Dramatic ecological, social, or economic effects are not clearly indicated by this study, but a strong case for caution is supported when developing wave energy conversion technology off the California coast. Impacts to human activities, wave exposure, benthic communities, fishes, birds and mammals are all virtually certain, but the impacts’ magnitudes and the cumulative effects remain difficult to anticipate.
From the point of view of Gray Whales, the use of the "get-out-of-jail free card" is disturbing:
Gray whales were formally listed as "Endangered", but have been delisted.
This card was played in the environmental documents of a permitted wave energy power plant in Oregon, sponsored in part by the Pacific Northwest Generating Cooperative (PNGC), a group of utility cooperatives located in Oregon, Idaho, Washington and Montana. It is the Reedsport OPT Wave Park project to be owned and operated by Reedsport OPT Wave Park, LLC., an "affiliate" of Ocean Power Technologies (OPT).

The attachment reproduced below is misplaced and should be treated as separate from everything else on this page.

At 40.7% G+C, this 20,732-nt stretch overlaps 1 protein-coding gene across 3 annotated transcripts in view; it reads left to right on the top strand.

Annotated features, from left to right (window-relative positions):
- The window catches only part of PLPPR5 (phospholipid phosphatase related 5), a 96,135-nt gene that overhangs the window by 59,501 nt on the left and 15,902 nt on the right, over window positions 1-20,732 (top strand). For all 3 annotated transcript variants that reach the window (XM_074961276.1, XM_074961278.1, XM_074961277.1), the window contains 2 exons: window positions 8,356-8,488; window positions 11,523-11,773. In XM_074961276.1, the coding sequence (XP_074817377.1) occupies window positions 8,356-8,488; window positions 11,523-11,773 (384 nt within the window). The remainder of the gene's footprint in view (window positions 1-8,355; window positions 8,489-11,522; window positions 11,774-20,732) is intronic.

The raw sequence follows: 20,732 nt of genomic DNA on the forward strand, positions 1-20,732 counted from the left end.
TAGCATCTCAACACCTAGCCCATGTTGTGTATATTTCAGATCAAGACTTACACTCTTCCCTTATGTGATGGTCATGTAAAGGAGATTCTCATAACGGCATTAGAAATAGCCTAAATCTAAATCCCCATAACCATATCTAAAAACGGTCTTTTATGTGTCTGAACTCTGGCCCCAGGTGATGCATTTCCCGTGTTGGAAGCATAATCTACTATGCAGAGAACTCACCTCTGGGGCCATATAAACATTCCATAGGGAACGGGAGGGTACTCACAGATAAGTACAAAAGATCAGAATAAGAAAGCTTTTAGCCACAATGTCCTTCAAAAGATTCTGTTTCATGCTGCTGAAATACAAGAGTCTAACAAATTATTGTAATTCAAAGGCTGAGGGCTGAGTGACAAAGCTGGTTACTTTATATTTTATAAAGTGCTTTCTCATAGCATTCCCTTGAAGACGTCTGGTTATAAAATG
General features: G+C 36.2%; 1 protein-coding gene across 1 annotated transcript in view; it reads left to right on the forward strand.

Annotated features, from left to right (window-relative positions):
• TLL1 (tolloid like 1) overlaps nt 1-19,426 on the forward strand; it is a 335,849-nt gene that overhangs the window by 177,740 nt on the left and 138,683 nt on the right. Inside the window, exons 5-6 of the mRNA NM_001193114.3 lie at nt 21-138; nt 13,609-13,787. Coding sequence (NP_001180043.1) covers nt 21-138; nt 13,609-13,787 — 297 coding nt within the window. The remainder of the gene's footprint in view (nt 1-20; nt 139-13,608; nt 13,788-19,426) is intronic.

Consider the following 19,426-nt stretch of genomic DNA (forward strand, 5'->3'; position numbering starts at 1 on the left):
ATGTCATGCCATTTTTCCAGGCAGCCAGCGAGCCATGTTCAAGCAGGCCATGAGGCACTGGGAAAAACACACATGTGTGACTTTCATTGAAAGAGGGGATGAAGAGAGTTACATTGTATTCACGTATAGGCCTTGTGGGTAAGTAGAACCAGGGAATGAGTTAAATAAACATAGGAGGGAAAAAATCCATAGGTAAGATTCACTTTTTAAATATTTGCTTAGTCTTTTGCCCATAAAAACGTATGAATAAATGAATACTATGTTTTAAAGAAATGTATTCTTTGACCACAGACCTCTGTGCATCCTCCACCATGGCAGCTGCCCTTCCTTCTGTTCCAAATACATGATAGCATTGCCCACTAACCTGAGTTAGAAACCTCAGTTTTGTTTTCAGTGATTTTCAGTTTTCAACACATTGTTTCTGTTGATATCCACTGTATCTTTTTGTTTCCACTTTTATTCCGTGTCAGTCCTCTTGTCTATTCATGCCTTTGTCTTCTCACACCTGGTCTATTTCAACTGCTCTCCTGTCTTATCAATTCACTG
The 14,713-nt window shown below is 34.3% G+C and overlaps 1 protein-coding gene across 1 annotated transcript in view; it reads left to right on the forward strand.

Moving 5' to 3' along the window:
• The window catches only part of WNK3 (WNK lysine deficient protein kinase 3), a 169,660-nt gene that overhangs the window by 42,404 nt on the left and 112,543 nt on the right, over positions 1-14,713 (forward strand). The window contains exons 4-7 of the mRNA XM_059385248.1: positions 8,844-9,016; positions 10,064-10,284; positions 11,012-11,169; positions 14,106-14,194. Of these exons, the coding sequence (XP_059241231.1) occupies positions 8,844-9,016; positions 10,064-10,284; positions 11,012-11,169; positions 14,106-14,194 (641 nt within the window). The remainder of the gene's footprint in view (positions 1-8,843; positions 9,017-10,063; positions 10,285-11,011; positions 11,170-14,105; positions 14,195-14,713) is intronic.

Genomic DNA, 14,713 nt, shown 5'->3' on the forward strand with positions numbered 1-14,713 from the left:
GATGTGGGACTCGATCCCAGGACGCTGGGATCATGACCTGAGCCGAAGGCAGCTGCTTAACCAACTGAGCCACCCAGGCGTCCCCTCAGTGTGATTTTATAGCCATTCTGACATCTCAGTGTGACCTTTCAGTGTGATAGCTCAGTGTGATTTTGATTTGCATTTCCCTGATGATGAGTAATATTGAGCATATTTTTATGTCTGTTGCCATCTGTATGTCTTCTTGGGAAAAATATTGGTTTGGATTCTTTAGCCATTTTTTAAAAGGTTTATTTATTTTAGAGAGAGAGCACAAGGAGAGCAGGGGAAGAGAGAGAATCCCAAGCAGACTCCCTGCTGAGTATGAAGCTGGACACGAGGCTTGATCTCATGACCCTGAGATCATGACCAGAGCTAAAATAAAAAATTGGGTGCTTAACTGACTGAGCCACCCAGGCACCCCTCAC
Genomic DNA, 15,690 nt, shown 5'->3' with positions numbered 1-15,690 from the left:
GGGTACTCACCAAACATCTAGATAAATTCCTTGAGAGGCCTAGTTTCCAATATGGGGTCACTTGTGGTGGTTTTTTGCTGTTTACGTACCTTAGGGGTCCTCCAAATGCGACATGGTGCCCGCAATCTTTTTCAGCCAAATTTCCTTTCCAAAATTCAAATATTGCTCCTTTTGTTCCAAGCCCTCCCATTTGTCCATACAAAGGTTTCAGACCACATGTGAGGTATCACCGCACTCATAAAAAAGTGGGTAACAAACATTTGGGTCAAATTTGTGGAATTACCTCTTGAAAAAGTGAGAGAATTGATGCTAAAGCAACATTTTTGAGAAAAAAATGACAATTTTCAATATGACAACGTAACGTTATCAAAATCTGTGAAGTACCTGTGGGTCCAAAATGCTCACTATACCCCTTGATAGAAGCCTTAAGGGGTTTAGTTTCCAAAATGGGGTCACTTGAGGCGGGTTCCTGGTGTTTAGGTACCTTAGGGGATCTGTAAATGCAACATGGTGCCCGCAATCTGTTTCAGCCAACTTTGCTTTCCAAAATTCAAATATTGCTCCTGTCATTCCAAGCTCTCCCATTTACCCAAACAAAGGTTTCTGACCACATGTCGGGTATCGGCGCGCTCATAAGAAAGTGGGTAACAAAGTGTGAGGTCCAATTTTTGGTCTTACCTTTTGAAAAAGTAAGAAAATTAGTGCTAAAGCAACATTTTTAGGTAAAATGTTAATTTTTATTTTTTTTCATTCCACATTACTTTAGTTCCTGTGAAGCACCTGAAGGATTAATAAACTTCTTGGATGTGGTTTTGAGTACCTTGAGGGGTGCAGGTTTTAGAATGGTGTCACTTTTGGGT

In the January 2010 REEDSPORT OPT WAVE PARK - FERC PROJECT NO. 12713 - APPLICATION FOR A MAJOR LICENSE (Vol IV, Appendix A pp 4, PDF pp. 8) we learn:
Gray Whale

The gray whale is a large baleen whale that is composed of an eastern and western stock (Figure 6). The eastern stock inhabits the Pacific Coast and was de-listed from federal protection in 1994. The western stock is found along the Korean coastline and remains classified as endangered.
And in the chart on the following page the reader is informed:
Species was delisted in 1994 and is making a marked recovery. Population is currently over 20,000 individuals.
On page Appendix A-11 (PDF page 15) the document states: